It was almost as hilarious as the sexual assault victim in the Route 29 north cases picking out a real state trooper in a lineup as the person who victimized her. The trooper's picture was only used as a filler in the lineup.


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    Quote Originally Posted by scratch13
    Our written warnings still go into the local files of our computer system. Then, if you run the name, you can see if they have been given breaks before so you can decide to not give them one this time.

    Ditto. Paper for everyone! If you are going to complain, then I will give you something to complain about. Afterall, it is always the ones you cut a break to that call and cry!

  13. #13
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    Quote Originally Posted by SHERIFF
    The right hand not knowing what the left hand had done. Lack of communication between law enforcement agencies.
    If the Trooper ran her plate, anyone with access to a terminal should've seen the recent query and by whom. If they're in the same state, that is.

    However, the verbal warning was for reckless driving, and there was no crash or ticket written, right? So why did WPD entertain the notion of an impersonator? How did it spiral into that BS?

  14. #14
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    Quote Originally Posted by Out of the Blue
    Nowadays, with the racial profiling data requirements, written warnings are the way to go. They should contain all of the data that one needs to obtain for proper racial profiling and consent search data collection.
    Refering to the racial profiling...we have to fill out an extra (racial profiling) sticker that we put on back of all citations, repair orders and warnings that we turn in. The sticker asks for: the duration of the stop, the zip code, whether it's a citation/repair order/warning, the reason for the stop, if a vehicle search or pat down was done, if any contraband was recovered, if the person was arrested, if the vehicle was impounded, the beat of the stop, the reporting area of the stop, the age, race and gender of the person, and the county that they reside in. That's it though.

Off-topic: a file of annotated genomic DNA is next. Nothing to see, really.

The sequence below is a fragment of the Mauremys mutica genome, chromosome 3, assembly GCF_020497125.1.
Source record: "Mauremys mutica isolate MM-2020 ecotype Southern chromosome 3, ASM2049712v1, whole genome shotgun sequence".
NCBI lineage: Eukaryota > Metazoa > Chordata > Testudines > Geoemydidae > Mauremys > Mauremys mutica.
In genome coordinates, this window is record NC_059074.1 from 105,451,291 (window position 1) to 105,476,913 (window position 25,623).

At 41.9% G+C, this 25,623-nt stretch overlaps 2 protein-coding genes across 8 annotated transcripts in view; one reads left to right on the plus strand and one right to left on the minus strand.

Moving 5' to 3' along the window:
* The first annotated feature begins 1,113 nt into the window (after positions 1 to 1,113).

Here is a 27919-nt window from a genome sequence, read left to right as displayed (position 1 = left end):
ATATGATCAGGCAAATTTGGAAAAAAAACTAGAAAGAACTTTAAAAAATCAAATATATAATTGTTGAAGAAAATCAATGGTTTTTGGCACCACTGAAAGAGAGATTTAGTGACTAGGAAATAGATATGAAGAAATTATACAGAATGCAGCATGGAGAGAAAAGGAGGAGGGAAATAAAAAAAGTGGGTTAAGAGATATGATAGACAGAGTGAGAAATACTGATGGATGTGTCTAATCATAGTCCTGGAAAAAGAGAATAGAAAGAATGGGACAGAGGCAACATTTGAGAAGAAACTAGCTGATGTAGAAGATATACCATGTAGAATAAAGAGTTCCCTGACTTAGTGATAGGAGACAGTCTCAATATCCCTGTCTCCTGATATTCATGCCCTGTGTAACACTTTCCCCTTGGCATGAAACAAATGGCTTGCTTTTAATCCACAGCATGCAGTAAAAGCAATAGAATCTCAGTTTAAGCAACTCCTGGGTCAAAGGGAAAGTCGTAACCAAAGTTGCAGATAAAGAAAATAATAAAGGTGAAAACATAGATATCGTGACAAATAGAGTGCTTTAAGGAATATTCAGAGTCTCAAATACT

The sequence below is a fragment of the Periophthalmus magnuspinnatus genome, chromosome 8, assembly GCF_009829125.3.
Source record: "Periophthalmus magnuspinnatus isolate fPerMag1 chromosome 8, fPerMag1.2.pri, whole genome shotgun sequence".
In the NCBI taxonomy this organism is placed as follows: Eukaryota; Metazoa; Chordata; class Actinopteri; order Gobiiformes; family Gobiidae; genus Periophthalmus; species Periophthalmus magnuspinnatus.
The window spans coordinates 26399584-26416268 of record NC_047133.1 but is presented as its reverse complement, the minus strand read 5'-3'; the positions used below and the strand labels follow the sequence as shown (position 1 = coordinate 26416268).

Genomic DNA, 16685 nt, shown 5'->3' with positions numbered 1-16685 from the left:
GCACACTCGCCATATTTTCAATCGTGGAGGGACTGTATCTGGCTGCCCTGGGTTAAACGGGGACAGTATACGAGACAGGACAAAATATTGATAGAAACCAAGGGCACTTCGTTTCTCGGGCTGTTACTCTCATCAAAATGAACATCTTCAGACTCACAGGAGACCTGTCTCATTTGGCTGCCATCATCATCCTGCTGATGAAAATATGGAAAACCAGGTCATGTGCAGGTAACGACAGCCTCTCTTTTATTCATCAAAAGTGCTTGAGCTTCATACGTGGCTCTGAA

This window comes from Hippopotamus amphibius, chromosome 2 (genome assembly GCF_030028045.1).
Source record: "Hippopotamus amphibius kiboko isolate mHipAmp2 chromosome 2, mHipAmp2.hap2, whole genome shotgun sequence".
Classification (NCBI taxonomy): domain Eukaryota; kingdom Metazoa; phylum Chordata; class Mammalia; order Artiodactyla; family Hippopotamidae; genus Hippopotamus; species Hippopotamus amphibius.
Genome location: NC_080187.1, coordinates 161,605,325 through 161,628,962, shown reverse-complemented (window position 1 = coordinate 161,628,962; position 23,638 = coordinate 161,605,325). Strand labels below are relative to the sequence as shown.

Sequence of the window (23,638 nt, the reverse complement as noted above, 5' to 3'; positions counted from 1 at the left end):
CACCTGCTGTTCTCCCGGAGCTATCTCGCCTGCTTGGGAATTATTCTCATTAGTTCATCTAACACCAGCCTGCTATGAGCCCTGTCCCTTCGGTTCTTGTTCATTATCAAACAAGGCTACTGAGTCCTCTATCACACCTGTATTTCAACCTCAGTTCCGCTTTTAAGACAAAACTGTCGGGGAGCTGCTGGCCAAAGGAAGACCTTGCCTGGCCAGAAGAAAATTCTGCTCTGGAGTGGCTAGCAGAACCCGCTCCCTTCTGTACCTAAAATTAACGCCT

Needless to say, we don't write that many tickets...

  15. #15
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    Racial profiling is rather difficult to do on moving vehicles especially on the interstate and definitely at night. There is very little reason to add more paperwork to us other than for political dancing.
    "Socrates was a philosopher. He talked a lot. They killed him." unknown to me.

    "Evil prevails when good men do nothing."

  16. #16
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    All of our warnings are verbal. As for racial profiling we have to provide dispatch with a dispo regarding race, age, sex, cited or ticket etc for each traffic stop
    This profession is not for people looking for positive reinforcement from the public. Very often it can be a thankless job and you can't desire accolades, because those are not usually forthcoming. Just do your job to the best of your ability and live with the decisions you've made.

  17. #17
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    All of our warning are verbal only. Couldnt write a warning if I wanted. But we do have a lengthy form to fill out on all the data for age, race, reason, search, why, and etc.....

    AZ LAW DOG, you answered a question I have always wondered. I got stopped for going 3 miles over the speed limit (seriously) on the 40 and the AZ trooper gave me a written warning, after repeatedly asking why I was going so fast. I didnt even know what to say. Then he told me that "we take these things a lot more serious here then you guys do in LA." But I guess he didnt have a choice with the written ticket part, always wondered that.

  18. #18
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    Quote Originally Posted by SinePari
    However, the verbal warning was for reckless driving, and there was no crash or ticket written, right? So why did WPD entertain the notion of an impersonator? How did it spiral into that BS?